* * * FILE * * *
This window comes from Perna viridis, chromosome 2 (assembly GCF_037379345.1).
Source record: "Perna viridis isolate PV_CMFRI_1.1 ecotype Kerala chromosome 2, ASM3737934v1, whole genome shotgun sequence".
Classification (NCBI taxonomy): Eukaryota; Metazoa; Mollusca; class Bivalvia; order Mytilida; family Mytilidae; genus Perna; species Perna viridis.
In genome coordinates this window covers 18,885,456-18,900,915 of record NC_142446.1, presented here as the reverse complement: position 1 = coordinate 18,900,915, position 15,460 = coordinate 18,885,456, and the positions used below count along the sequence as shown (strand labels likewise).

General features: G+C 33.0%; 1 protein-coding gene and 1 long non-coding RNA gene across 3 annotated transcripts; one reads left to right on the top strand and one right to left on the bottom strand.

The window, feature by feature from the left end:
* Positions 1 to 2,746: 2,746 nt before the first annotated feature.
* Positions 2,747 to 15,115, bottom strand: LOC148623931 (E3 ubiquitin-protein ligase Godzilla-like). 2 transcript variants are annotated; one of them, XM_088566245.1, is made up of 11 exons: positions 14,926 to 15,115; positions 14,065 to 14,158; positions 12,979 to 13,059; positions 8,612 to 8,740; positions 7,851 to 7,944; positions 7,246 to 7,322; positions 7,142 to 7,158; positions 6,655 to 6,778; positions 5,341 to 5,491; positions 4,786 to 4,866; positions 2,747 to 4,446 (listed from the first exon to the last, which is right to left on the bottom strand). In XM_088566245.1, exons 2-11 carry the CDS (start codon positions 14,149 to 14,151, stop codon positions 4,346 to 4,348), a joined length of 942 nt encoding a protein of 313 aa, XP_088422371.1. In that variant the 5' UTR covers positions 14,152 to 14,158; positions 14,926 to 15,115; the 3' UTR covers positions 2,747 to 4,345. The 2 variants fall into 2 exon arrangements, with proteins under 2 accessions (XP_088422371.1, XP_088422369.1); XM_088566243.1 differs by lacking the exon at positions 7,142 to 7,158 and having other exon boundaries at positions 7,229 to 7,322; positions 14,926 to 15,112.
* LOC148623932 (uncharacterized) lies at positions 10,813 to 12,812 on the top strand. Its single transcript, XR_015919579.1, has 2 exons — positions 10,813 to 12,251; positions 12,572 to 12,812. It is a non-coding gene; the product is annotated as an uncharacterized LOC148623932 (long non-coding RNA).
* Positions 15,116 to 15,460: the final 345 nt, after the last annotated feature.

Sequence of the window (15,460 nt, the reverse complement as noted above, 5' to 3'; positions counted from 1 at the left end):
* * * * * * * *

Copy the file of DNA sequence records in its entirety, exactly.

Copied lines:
This window comes from Perna viridis, chromosome 2 (assembly GCF_037379345.1).
Source record: "Perna viridis isolate PV_CMFRI_1.1 ecotype Kerala chromosome 2, ASM3737934v1, whole genome shotgun sequence".
Classification (NCBI taxonomy): Eukaryota; Metazoa; Mollusca; class Bivalvia; order Mytilida; family Mytilidae; genus Perna; species Perna viridis.
In genome coordinates this window covers 18,885,456-18,900,915 of record NC_142446.1, presented here as the reverse complement: position 1 = coordinate 18,900,915, position 15,460 = coordinate 18,885,456, and the positions used below count along the sequence as shown (strand labels likewise).

General features: G+C 33.0%; 1 protein-coding gene and 1 long non-coding RNA gene across 3 annotated transcripts; one reads left to right on the top strand and one right to left on the bottom strand.

The window, feature by feature from the left end:
* Positions 1 to 2,746: 2,746 nt before the first annotated feature.
* Positions 2,747 to 15,115, bottom strand: LOC148623931 (E3 ubiquitin-protein ligase Godzilla-like). 2 transcript variants are annotated; one of them, XM_088566245.1, is made up of 11 exons: positions 14,926 to 15,115; positions 14,065 to 14,158; positions 12,979 to 13,059; positions 8,612 to 8,740; positions 7,851 to 7,944; positions 7,246 to 7,322; positions 7,142 to 7,158; positions 6,655 to 6,778; positions 5,341 to 5,491; positions 4,786 to 4,866; positions 2,747 to 4,446 (listed from the first exon to the last, which is right to left on the bottom strand). In XM_088566245.1, exons 2-11 carry the CDS (start codon positions 14,149 to 14,151, stop codon positions 4,346 to 4,348), a joined length of 942 nt encoding a protein of 313 aa, XP_088422371.1. In that variant the 5' UTR covers positions 14,152 to 14,158; positions 14,926 to 15,115; the 3' UTR covers positions 2,747 to 4,345. The 2 variants fall into 2 exon arrangements, with proteins under 2 accessions (XP_088422371.1, XP_088422369.1); XM_088566243.1 differs by lacking the exon at positions 7,142 to 7,158 and having other exon boundaries at positions 7,229 to 7,322; positions 14,926 to 15,112.
* LOC148623932 (uncharacterized) lies at positions 10,813 to 12,812 on the top strand. Its single transcript, XR_015919579.1, has 2 exons — positions 10,813 to 12,251; positions 12,572 to 12,812. It is a non-coding gene; the product is annotated as an uncharacterized LOC148623932 (long non-coding RNA).
* Positions 15,116 to 15,460: the final 345 nt, after the last annotated feature.

Sequence of the window (15,460 nt, the reverse complement as noted above, 5' to 3'; positions counted from 1 at the left end):